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J Hypertens. 2013 Jun;31(6):1196-202. doi: 10.1097/HJH.0b013e328360ae2d.

Occult chronic kidney disease among persons with hypertension in the United States: data from the National Health and Nutrition Surveys 1988-1994 and 1999-2002.

Author information

1
University of California, San Francisco, California, USA. carmenalicia.peralta@ucsf.edu

Abstract

OBJECTIVES:

Hypertension guidelines recommend screening for chronic kidney disease (CKD) using serum creatinine and urine dipstick; this strategy may lead to misclassification. Persons with occult CKD [i.e. missed by creatinine but detected by cystatin C or albumin-to-creatinine ratio (ACR)] have higher risks for death, cardiovascular events, and end-stage renal disease.

METHODS:

We studied occult CKD prevalence among nondiabetic, hypertensive adults in National Health and Nutrition Examination Survey 1988-1994 (N = 2088) and 1999-2002 (N = 737). We defined occult CKD as estimated glomerular filtration rate by cystatin C (eGFRcys) less than 60 ml/min per 1.73 m and/or ACR at least 30 mg/g among persons with eGFRcreat more than 60 ml/min per 1.73 m. We studied occult CKD prevalence by either marker, stratified by age, race/ethnicity, and assessed clinical predictors associated with occult CKD presence.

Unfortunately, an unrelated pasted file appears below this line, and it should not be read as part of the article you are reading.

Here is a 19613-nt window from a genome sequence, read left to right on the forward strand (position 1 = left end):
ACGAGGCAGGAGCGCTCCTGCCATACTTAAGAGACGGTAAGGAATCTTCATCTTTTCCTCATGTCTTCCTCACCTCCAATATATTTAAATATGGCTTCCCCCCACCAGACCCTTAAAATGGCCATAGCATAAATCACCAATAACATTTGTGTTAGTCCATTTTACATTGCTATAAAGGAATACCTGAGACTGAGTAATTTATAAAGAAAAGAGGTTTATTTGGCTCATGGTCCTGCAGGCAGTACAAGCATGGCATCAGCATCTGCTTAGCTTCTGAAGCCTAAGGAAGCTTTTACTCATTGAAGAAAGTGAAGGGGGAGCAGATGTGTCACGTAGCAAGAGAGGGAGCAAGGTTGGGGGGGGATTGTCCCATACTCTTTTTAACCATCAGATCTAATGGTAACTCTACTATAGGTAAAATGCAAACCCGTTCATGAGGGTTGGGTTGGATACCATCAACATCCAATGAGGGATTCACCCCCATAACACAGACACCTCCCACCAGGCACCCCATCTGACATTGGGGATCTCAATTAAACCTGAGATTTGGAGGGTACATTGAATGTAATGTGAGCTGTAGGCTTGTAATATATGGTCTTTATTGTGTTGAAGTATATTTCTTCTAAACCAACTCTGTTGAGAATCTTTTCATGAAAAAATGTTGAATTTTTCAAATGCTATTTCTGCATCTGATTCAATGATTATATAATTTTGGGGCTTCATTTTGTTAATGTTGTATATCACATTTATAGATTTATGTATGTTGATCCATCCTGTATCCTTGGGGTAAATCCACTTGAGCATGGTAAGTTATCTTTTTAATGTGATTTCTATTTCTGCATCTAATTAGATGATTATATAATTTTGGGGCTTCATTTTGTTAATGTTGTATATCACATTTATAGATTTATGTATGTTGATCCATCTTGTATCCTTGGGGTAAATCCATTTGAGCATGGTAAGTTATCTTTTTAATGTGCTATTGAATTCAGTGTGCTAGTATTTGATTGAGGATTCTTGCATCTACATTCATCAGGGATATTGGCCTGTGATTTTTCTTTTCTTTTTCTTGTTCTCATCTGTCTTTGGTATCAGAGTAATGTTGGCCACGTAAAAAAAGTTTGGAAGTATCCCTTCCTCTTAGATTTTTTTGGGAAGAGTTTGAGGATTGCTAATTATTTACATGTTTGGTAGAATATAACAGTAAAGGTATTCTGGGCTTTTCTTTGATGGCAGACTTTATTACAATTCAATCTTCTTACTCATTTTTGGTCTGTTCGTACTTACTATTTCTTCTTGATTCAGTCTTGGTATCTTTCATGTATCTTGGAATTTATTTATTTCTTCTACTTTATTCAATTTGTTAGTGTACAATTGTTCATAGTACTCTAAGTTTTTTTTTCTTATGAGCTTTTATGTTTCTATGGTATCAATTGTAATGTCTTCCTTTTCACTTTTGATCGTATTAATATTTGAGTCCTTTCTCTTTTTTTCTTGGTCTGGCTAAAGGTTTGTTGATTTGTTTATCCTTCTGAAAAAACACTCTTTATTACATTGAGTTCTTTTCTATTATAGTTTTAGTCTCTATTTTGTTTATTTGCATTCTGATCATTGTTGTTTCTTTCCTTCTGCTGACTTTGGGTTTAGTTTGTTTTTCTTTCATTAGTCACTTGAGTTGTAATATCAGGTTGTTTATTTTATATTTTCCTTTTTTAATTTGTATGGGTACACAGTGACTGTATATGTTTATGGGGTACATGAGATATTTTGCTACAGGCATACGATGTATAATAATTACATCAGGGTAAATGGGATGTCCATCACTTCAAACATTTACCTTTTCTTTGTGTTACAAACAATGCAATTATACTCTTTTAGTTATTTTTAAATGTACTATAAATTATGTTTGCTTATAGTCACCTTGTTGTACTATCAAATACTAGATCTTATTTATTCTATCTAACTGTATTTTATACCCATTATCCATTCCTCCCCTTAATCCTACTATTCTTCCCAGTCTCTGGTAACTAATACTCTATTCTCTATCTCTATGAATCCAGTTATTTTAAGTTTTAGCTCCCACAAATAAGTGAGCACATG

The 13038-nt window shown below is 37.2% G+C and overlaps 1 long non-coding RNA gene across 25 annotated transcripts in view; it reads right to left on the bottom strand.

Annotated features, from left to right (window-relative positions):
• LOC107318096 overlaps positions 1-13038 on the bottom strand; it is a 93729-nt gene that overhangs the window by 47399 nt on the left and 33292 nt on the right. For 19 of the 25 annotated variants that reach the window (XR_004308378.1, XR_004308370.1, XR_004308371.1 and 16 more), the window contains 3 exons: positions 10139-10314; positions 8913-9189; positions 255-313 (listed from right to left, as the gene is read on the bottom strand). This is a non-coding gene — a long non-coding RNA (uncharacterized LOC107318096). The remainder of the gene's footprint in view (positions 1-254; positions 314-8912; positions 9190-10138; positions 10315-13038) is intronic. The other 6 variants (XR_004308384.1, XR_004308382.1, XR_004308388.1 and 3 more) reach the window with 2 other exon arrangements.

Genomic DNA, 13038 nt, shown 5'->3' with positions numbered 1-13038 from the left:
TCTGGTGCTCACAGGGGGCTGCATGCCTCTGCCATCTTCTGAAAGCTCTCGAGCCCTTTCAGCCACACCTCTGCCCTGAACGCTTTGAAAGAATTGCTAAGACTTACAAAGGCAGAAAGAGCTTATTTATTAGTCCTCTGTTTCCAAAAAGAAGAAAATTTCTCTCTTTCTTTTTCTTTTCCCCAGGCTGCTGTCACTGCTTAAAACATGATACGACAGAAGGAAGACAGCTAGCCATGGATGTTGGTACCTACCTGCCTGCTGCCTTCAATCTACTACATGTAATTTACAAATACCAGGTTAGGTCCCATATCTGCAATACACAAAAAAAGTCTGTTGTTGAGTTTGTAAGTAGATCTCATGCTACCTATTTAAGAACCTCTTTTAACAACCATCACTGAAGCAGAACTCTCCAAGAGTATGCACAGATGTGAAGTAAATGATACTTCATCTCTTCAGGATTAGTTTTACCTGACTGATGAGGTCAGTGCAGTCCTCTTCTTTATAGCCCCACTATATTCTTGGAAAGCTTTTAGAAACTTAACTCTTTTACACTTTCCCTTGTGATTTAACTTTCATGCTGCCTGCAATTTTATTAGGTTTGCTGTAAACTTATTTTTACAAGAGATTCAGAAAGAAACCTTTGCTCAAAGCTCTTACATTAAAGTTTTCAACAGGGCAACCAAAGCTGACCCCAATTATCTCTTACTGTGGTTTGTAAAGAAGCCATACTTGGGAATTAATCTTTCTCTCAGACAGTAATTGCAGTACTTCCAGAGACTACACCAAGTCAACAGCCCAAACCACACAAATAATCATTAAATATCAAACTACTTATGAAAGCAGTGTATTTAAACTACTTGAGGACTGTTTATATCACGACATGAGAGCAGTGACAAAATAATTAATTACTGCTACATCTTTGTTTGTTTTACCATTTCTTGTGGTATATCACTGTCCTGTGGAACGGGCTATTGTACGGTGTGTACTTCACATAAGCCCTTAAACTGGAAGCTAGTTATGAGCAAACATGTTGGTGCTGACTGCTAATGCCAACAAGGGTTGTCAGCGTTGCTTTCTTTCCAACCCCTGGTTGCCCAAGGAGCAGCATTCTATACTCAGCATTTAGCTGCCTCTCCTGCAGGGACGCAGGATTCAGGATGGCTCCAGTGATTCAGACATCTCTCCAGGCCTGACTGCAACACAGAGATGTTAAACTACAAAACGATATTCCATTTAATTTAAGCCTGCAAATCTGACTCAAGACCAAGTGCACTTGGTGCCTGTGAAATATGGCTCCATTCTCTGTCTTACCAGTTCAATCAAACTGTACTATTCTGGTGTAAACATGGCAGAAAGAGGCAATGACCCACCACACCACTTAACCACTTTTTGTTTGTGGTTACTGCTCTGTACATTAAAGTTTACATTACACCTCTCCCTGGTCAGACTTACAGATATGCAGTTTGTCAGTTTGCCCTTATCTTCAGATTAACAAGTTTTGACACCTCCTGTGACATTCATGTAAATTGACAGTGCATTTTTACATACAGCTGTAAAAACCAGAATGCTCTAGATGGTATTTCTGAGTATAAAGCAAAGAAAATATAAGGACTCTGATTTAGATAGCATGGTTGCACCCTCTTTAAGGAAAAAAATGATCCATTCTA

RESULTS:

In 1988-1994, occult CKD was prevalent among 25% of nondiabetic hypertensive persons, and it was 22% in 1999-2002. Each marker's ability to detect occult CKD varied by age and race. Cystatin C detected occult CKD among 8.9% of persons more than 65 years, and among 3.8% of whites. ACR detected occult CKD among 9.3% of persons less than 45 years, 16.6% of Blacks, and 20.6% of Mexican-Americans. In multivariate models, each decade of advancing age was associated with a higher occult CKD prevalence by cystatin C (OR 3.1, 95% CI 2.5-3.8) in 1988-1994 and 1999-2002 (OR 2.9, 1.8-4.6).

CONCLUSION:

Current hypertension guidelines may fail to detect a large proportion of high-risk individuals with CKD who can be identified by cystatin C or ACR. Future studies are needed to evaluate targeted use of multimarker renal panels among hypertensives.

PMID:
23640605
PMCID:
PMC3733337
DOI:
10.1097/HJH.0b013e328360ae2d
[Indexed for MEDLINE]
Free PMC Article

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